Russell Wilson is cut from a different cloth.
The 5’11″ wonder has an amazing ability to play with consistency week in and week out regardless of what team he’s playing for, what stadium he’s in, what scheme it is, and even what sport it is (word has it he was a pretty good baseball player too).
For college ball, he went east to North Carolina St. and played in a West Coast Offense before transitioning west to Wisconsin where he helped execute a power running offense. He did all of that with no drop-off in production — he actually got better – and yet many NFL scouts said he was too short to play quarterback. When someone brought up Drew Brees as a comparison, critics said “but that’s Drew Brees! He’s the exception, not the standard for short passers”.
Someone forgot to tell Wilson that.
During the preseason with the Seahawks, Wilson showed that he has all the talent that a pocket passer is required to have to make throws, possessing a strong, accurate arm, as well as great field vision — the one trait that separates Brees and now Wilson from the other short quarterbacks. Because of his performance in the preseason, he quickly went from too short to too good as he moved up from third string on the depth chart to first, and he was officially announced as Seattle’s Week 1 starter this this past Sunday.
Being named the starter in Seattle is not entirely surprising, and I’d like to think a big reason why he was named the starter was because of Pete Carroll knowing what he’s going to have from Wilson every single down.
It almost sounds comical that Carroll would know what he’s getting from a rookie, but he really does because of Wilson’s aforementioned consistent play. Wilson is very smart with the ball in his hands and he doesn’t make many mistakes when passing the ball. He also brings two other dimensions to the Seahawks’ offense that free agent acquisition Matt Flynn may not: improvisational skills and a strong arm.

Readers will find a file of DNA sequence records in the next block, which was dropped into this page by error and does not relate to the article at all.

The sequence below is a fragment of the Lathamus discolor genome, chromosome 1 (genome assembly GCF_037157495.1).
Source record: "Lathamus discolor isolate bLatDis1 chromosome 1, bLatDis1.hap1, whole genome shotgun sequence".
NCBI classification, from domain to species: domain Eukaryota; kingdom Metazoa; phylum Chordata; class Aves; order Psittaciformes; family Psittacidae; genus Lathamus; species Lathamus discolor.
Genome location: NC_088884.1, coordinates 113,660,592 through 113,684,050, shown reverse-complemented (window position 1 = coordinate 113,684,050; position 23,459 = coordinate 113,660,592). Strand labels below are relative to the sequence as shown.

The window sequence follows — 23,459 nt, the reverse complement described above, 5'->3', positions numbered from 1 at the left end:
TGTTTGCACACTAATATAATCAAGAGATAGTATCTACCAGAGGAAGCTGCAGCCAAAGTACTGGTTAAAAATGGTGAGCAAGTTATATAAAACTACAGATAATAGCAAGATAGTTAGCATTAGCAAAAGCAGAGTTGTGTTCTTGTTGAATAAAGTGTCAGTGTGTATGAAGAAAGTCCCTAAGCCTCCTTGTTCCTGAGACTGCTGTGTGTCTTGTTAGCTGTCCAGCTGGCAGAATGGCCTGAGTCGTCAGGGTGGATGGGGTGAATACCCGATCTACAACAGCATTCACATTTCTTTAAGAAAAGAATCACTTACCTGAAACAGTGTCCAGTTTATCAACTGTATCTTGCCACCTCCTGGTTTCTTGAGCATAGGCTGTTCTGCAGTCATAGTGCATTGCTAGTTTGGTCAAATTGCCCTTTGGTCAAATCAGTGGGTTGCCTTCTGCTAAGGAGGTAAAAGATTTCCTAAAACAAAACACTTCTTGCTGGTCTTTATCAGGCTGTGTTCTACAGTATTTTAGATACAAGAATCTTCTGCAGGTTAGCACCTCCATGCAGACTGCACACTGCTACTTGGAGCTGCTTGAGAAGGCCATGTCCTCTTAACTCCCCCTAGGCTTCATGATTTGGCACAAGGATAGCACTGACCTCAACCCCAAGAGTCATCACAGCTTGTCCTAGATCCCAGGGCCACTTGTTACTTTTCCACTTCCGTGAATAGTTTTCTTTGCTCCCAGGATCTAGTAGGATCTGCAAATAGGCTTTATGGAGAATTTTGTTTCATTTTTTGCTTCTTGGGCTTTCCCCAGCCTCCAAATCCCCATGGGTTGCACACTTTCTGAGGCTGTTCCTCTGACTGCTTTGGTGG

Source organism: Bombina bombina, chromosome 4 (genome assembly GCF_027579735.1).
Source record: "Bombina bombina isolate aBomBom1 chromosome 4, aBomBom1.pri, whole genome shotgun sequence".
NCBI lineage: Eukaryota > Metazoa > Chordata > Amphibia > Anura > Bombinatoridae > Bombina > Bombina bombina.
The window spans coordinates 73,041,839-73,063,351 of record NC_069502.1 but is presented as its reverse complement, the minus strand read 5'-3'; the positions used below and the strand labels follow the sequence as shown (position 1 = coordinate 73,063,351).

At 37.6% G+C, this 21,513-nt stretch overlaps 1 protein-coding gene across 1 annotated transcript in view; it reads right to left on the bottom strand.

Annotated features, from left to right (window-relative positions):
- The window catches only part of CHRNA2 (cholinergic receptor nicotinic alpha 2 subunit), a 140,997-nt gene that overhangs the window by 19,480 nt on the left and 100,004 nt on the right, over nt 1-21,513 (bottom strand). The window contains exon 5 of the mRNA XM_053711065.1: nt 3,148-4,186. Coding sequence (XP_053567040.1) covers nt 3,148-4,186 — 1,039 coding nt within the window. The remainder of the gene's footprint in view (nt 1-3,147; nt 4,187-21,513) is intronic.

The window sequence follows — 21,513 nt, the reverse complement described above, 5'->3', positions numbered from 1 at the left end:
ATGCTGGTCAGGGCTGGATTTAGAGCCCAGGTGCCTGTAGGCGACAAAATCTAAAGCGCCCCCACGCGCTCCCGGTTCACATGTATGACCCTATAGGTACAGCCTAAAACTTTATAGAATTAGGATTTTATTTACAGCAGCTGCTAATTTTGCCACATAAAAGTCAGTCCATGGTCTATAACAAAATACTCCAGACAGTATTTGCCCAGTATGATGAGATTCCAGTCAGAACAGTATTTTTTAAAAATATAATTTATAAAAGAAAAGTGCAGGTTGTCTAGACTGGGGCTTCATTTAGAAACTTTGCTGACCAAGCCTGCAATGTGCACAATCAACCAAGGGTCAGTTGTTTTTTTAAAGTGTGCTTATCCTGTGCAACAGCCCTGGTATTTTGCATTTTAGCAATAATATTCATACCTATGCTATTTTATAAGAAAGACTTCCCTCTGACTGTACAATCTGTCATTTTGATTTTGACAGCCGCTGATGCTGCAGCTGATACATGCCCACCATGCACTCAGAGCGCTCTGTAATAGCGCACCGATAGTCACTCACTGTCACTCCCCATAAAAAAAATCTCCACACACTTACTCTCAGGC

The Virginia-born quarterback has an exceptional ability to make plays while on the move, and when things seem to be going all wrong. He may be forced out of the pocket and everyone appears to be covered, but he still finds a way to make a play whether it’s with his feet or making a throw with a high degree of difficulty, such as across his body and the field — which isn’t ideal, but he’s had the arm strength to make it unlike, say, Kevin Kolb.
Speaking of arm strength, the ball flies out of his hand when he’s throwing deep. With a quick flick of the wrist, Wilson sends the ball into midair before it accurately lands in the hands of his intended target. That was the case on a 32-yard first quarter pass to Braylon Edwards during Week 3 of the preseason against the Kansas City Chiefs.
Wilson and the offense lined up in 12 spread personnel, which consists of one tailback and two tight ends, one of which is spread into the slot alignment.
The Chiefs were in a 3-4 front and had a lone deep free safety while the other safety, Eric Berry, aligned across the aforementioned slot tight end. When the ball was snapped, Wilson looked left as he took afive-step drop to move the single-high safety in an attempt to create space to throw to his right where Braylon Edwards was running a vertical 9 route.
However, pressure from the right forced him to move back and slide laterally to find a passing window.
After relocating, he quickly set his feet, cocked the football back and transferred his weight as he threw it deep to Edwards.
The throw was a difficult one, but Wilson made it when he threw it high where Edwards could leap up and grab it at its peak. The pass would have either landed in Edwards’ hands, or fallen incomplete.
It’s debatable whether Matt Flynn could have made this throw. Some say yes, others say no. But one thing’s for sure: Wilson can, and it’s one reason why he’s the starting quarterback in Seattle now.
Wilson’s talents are going to be a big asset to the Seahawks’ offense despite it’s heavy reliance on the power running game. The team will likely look to ease their rookie starter in by running the ball and delivering the pass off play action, but I think they’ll quickly find out that, if need be, Wilson can take over a game with his arm and win it because he’s not just too short, he’s also too good.